By Andy Sullivan
Three lawmakers in the U.S. House of Representatives called on Friday for the Internet's core infrastructure to remain under U.S. control, essentially ICANN, echoing similar language introduced in the Senate earlier this week.
The resolution, introduced by two Republicans and one Democrat, aims to line up Congress firmly behind the Bush administration as it heads for a showdown with much of the rest of the world over control of the global computer network.
"Turning the Internet over to countries with problematic human-rights records, muted free-speech laws, and questionable taxation practices will prevent the Internet from remaining the thriving medium it has become today," said California Republican Rep. John Doolittle in a statement.
Doolittle introduced the resolution with Virginia Republican Rep. Bob Goodlatte and Virginia Democratic Rep. Rick Boucher.
Countries including Brazil and Iran want an international body to oversee the addressing system that guides traffic across the Internet, which is currently overseen by a California nonprofit body -- ICANN -- that answers to the U.S. Department of Commerce.
The European Union withdrew its support of the current system last month, and the issue is expected to come to a head at a U.N. summit meeting in Tunisia in November.
The Bush administration has made clear that it intends to maintain control.
If a settlement is not reached, Internet users in different parts of the globe could potentially wind up at different Web sites when they type an address into their browsers.
U.S. lawmakers have backed the Bush administration's stance, arguing that a U.N. group would stifle innovation with excessive bureaucracy and enable repressive regimes to curtail free expression online.
Top Republicans and Democrats on the House Commerce Committee sent a letter of support to the Bush administration earlier this month. In the Senate, Minnesota Republican Norm Coleman has introduced a resolution supporting the administration's stance.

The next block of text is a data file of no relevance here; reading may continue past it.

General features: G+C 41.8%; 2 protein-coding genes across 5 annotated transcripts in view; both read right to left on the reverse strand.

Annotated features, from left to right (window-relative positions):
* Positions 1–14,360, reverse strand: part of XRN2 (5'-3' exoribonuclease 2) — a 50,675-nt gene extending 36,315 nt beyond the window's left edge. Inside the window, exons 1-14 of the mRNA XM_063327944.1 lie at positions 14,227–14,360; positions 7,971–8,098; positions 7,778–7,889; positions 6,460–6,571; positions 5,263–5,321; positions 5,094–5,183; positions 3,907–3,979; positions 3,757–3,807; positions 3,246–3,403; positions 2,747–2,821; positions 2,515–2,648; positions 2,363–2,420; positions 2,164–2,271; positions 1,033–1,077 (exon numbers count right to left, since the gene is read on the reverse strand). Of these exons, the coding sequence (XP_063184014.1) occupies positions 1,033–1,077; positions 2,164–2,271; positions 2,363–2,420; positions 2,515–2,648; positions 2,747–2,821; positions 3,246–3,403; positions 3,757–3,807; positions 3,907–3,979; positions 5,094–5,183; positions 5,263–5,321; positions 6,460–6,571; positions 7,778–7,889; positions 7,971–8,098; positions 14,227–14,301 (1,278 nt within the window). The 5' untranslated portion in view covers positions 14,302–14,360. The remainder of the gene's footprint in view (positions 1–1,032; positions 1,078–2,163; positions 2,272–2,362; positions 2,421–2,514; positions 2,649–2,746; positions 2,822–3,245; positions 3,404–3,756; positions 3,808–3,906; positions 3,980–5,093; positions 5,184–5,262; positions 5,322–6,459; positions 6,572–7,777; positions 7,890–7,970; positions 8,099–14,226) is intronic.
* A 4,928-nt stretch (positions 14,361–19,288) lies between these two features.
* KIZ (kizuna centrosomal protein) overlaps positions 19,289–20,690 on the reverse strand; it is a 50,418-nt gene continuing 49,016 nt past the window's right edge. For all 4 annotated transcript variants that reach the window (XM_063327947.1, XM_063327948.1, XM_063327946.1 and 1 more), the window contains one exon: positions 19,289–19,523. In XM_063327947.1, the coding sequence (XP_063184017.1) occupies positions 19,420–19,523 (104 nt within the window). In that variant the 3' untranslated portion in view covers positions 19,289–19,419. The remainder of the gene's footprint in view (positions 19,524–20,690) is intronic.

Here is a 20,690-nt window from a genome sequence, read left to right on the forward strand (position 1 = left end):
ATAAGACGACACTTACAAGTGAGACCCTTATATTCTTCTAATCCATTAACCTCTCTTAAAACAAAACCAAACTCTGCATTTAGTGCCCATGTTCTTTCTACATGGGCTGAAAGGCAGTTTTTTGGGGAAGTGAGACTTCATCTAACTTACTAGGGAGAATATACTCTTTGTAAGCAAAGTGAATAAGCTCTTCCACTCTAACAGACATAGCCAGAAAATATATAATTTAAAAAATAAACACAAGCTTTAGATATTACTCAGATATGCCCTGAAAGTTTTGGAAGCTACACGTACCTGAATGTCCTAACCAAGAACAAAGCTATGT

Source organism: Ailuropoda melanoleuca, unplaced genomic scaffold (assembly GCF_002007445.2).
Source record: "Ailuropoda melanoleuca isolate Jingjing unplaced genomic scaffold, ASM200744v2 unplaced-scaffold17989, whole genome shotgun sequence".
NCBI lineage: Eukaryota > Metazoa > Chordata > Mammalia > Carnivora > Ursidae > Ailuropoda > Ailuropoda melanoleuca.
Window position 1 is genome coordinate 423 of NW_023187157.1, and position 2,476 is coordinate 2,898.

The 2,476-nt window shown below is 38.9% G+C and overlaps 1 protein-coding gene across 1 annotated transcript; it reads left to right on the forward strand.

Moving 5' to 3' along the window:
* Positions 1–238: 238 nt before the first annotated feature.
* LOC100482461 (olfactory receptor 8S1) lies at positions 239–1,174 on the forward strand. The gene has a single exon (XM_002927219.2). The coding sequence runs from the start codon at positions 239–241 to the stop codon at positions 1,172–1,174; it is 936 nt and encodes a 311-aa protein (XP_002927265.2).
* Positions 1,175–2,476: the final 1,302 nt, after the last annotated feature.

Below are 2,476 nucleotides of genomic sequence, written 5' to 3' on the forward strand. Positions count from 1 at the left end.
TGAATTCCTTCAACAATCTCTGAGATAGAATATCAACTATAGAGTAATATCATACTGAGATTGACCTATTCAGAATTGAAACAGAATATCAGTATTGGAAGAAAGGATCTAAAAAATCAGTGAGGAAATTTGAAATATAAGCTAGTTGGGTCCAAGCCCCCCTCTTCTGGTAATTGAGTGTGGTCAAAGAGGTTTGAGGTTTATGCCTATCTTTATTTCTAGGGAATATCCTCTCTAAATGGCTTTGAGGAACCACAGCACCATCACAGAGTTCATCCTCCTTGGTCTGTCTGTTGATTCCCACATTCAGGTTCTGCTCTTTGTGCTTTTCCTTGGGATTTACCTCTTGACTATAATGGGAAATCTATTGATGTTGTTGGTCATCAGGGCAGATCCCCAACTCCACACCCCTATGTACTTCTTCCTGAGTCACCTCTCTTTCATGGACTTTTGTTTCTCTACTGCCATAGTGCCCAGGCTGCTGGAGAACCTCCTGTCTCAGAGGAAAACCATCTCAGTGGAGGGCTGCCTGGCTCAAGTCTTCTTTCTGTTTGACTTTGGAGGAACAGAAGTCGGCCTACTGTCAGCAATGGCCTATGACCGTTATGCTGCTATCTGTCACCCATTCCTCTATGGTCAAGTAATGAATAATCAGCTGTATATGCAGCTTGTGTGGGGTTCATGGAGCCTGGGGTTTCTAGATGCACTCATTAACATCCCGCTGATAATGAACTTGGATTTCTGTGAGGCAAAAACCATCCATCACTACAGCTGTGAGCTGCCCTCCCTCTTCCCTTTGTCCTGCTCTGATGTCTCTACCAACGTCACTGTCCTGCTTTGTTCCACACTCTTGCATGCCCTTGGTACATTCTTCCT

"The United States is uniquely positioned in the world to protect the fundamental principles of free press and free speech, upon which the Internet has thrived," Goodlatte said in a statement.
The United States has not always taken a hands-off approach to Internet regulation. In August the Commerce Department asked the Internet Corporation for Assigned Names and Numbers, the California body that oversees domain names, to postpone action on a proposed .xxx domain for sex sites.
Copyright 2005 Reuters Limited.
NOTE: For more telecom/internet/networking/computer news from the daily media, check out our feature 'Telecom Digest Extra' each day at. Hundreds of new articles daily. [TELECOM Digest Editor's Note: Things are looking sort of grim for the countries which want to see a non-ICANN controlled, non-business dominated internet. It would appear that Vint Cerf gets to retain control unless some philanthropist(s) comes along to develop a new system of root servers, and encourage webmasters to go along with them. PAT]